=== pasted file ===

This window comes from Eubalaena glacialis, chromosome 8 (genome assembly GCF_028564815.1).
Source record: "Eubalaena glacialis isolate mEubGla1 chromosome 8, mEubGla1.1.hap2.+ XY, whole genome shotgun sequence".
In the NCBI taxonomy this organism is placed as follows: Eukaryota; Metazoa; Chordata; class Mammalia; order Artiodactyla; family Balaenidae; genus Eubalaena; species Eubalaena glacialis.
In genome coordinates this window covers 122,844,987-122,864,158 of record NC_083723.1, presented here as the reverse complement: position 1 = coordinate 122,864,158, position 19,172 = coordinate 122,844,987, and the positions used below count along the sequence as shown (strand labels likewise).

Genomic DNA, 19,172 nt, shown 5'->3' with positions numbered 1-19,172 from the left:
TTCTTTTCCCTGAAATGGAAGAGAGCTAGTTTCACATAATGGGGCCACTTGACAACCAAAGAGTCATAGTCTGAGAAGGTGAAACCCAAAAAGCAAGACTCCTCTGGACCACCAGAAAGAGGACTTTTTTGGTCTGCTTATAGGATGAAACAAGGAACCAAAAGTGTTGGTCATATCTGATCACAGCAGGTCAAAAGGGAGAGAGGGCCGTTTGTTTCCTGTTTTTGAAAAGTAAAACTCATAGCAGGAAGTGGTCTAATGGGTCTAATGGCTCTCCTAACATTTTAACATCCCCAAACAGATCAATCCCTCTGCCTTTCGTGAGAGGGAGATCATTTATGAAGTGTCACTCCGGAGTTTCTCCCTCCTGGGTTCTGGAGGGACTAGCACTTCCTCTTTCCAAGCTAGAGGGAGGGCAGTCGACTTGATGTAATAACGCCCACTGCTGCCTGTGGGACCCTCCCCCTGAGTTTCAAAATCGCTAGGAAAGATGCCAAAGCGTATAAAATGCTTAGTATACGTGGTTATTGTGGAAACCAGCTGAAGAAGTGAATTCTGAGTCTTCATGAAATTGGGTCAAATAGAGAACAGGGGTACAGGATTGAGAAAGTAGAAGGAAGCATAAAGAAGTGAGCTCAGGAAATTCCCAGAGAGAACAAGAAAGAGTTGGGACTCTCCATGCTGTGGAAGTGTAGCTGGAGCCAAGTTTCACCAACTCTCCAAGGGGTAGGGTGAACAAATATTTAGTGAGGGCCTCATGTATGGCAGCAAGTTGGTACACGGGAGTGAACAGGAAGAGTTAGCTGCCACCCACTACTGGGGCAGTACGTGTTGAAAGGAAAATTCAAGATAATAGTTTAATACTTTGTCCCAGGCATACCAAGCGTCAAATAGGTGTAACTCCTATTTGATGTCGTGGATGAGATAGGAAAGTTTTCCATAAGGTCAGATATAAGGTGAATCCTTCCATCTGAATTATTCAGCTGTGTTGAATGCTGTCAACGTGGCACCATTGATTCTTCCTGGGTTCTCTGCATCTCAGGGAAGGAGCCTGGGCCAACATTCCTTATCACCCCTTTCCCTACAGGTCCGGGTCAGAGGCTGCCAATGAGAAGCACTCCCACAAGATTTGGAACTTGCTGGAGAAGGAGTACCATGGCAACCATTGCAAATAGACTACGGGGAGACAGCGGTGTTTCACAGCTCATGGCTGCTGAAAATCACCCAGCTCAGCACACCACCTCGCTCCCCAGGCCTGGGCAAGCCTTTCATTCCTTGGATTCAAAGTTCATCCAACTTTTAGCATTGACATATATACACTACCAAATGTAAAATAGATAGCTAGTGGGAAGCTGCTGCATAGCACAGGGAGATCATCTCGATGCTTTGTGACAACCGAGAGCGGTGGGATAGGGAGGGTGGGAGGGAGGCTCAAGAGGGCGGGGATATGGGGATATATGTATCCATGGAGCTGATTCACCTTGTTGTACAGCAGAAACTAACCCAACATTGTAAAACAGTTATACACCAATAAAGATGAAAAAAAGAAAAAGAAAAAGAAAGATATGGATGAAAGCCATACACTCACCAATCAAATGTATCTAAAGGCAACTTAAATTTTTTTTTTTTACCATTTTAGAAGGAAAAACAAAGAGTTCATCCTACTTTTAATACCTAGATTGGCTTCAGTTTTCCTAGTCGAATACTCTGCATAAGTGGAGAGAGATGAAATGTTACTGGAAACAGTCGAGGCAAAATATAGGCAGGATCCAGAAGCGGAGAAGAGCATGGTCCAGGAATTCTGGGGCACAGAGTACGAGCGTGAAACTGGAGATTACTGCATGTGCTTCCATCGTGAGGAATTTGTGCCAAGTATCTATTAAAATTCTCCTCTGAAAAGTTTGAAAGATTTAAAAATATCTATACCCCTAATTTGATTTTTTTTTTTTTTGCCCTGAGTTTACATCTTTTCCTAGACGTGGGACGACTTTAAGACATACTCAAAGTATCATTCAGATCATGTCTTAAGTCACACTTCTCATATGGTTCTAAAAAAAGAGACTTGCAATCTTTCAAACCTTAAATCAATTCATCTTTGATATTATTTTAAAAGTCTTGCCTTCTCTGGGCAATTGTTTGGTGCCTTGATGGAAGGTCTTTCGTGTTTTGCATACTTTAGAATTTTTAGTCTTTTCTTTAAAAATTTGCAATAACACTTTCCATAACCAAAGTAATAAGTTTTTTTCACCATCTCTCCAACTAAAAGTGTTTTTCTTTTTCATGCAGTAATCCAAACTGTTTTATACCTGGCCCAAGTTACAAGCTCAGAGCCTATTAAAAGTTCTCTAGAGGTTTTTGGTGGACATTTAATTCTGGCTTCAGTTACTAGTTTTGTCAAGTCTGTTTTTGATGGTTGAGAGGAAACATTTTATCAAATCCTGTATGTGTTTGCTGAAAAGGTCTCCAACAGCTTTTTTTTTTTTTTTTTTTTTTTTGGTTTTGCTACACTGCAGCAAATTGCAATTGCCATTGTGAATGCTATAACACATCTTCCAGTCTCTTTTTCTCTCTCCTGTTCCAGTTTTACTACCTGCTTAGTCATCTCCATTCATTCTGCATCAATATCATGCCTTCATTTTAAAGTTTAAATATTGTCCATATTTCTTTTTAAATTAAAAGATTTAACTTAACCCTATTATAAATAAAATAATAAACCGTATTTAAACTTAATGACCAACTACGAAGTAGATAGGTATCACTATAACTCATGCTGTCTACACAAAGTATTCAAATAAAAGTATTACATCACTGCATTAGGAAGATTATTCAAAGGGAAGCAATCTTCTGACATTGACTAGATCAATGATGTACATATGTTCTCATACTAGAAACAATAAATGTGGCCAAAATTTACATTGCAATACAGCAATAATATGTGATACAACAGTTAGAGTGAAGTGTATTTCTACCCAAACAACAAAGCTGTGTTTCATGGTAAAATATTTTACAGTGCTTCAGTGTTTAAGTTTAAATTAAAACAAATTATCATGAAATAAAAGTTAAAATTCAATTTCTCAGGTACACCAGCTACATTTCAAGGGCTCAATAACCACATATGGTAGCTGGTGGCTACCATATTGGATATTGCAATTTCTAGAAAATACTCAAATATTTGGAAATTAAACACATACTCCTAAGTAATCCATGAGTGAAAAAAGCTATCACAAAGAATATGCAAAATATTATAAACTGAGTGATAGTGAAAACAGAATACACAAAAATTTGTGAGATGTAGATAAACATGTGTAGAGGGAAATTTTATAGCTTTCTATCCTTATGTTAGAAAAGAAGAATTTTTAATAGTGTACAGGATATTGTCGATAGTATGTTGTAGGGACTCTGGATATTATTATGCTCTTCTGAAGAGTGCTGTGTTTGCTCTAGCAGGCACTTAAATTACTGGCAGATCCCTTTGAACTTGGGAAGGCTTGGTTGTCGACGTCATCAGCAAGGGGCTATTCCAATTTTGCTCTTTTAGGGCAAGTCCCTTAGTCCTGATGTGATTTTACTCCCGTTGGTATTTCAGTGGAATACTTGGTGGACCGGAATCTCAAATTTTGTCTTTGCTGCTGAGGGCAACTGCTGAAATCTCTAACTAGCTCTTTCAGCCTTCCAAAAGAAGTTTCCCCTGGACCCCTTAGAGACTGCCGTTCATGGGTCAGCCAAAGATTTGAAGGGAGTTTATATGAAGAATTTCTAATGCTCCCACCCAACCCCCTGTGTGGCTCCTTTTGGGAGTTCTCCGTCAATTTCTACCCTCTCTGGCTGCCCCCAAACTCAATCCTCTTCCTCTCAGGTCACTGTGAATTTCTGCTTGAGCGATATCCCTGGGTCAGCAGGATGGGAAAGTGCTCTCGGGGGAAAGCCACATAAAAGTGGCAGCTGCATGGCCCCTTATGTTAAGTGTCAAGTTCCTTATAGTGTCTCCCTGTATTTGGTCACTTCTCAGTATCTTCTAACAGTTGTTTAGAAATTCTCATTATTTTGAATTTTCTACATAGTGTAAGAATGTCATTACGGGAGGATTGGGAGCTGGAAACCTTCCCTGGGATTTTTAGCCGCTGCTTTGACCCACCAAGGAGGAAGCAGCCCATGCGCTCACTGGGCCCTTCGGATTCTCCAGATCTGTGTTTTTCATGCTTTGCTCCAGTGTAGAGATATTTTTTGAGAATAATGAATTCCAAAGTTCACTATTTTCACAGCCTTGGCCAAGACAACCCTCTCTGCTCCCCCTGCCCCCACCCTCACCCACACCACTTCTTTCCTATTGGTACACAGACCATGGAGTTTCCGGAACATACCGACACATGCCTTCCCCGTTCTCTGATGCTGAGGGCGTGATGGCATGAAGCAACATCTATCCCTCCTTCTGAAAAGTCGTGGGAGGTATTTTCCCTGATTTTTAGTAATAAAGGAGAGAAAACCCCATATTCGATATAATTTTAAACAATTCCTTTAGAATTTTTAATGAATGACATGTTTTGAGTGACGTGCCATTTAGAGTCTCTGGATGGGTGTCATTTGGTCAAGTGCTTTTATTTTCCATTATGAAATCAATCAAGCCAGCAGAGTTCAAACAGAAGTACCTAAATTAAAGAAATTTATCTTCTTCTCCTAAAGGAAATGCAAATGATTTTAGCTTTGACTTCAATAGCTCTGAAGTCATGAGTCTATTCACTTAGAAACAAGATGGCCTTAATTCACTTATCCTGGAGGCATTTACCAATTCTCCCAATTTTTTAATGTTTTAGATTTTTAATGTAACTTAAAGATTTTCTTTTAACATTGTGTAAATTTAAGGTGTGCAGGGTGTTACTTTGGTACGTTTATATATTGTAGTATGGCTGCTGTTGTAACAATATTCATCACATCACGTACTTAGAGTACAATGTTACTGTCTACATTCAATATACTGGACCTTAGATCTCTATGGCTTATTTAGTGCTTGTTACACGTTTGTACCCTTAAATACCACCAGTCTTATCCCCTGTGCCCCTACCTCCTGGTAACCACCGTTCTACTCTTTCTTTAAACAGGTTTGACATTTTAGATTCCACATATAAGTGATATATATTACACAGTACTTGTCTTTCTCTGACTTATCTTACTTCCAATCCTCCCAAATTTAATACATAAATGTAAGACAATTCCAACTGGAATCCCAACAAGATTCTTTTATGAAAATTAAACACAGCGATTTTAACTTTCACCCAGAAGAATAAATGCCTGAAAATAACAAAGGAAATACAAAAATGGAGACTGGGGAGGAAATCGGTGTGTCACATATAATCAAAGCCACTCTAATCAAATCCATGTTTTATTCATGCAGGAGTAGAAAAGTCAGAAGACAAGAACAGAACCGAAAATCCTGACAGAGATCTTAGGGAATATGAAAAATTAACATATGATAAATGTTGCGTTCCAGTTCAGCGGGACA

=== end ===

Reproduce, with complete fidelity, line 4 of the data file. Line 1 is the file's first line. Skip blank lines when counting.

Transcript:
In genome coordinates this window covers 122,844,987-122,864,158 of record NC_083723.1, presented here as the reverse complement: position 1 = coordinate 122,864,158, position 19,172 = coordinate 122,844,987, and the positions used below count along the sequence as shown (strand labels likewise).